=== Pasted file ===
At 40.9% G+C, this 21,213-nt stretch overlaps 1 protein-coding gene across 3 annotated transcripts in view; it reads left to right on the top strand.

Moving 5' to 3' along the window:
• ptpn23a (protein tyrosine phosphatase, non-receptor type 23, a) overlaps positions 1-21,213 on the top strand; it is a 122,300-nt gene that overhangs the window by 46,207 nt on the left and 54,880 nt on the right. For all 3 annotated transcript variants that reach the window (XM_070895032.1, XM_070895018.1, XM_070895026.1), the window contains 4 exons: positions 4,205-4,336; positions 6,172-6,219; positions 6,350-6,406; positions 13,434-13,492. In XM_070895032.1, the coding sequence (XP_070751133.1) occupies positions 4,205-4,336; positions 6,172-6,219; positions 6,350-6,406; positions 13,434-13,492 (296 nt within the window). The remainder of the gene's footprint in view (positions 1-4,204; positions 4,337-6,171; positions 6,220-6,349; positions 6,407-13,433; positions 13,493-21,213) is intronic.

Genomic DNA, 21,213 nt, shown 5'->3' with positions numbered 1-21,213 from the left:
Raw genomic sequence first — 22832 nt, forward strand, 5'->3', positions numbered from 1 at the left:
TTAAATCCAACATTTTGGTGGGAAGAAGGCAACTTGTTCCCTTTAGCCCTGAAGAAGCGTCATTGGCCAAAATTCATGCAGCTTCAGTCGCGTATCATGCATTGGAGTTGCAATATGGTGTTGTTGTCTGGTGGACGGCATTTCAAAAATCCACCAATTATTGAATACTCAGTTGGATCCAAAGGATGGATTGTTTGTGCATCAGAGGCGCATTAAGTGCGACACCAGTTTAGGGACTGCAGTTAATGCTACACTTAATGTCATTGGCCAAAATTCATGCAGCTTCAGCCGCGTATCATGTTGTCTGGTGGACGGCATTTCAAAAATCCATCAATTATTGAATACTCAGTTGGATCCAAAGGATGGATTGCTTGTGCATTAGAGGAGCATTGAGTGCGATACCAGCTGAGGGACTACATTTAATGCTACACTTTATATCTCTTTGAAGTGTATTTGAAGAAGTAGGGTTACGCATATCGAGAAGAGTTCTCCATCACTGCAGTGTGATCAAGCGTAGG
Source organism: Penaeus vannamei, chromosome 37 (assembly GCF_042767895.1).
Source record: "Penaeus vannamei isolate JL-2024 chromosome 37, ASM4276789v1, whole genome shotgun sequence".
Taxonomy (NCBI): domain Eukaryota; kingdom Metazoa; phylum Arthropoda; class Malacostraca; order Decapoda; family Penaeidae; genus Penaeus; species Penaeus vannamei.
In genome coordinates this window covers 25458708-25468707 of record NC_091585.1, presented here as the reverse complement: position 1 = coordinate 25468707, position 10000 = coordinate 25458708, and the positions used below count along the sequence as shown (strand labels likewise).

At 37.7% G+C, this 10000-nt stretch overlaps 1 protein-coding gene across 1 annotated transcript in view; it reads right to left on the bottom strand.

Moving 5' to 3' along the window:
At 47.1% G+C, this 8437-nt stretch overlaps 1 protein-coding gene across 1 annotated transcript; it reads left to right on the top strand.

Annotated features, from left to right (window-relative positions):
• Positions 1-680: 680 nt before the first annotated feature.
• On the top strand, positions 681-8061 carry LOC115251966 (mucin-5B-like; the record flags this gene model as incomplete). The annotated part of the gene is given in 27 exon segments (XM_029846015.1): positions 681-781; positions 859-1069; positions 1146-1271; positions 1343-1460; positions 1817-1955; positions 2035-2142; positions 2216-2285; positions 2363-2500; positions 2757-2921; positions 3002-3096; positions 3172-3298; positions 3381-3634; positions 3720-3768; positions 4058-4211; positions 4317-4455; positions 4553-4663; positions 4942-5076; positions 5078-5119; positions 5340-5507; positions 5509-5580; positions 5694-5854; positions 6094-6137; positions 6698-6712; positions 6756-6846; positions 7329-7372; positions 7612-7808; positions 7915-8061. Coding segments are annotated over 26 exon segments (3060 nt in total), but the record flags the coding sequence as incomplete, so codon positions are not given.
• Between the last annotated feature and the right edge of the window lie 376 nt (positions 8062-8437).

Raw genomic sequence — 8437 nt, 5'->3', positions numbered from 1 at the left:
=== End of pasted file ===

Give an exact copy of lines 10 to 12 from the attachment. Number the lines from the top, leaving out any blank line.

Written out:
In genome coordinates this window covers 25458708-25468707 of record NC_091585.1, presented here as the reverse complement: position 1 = coordinate 25468707, position 10000 = coordinate 25458708, and the positions used below count along the sequence as shown (strand labels likewise).

At 37.7% G+C, this 10000-nt stretch overlaps 1 protein-coding gene across 1 annotated transcript in view; it reads right to left on the bottom strand.

Moving 5' to 3' along the window: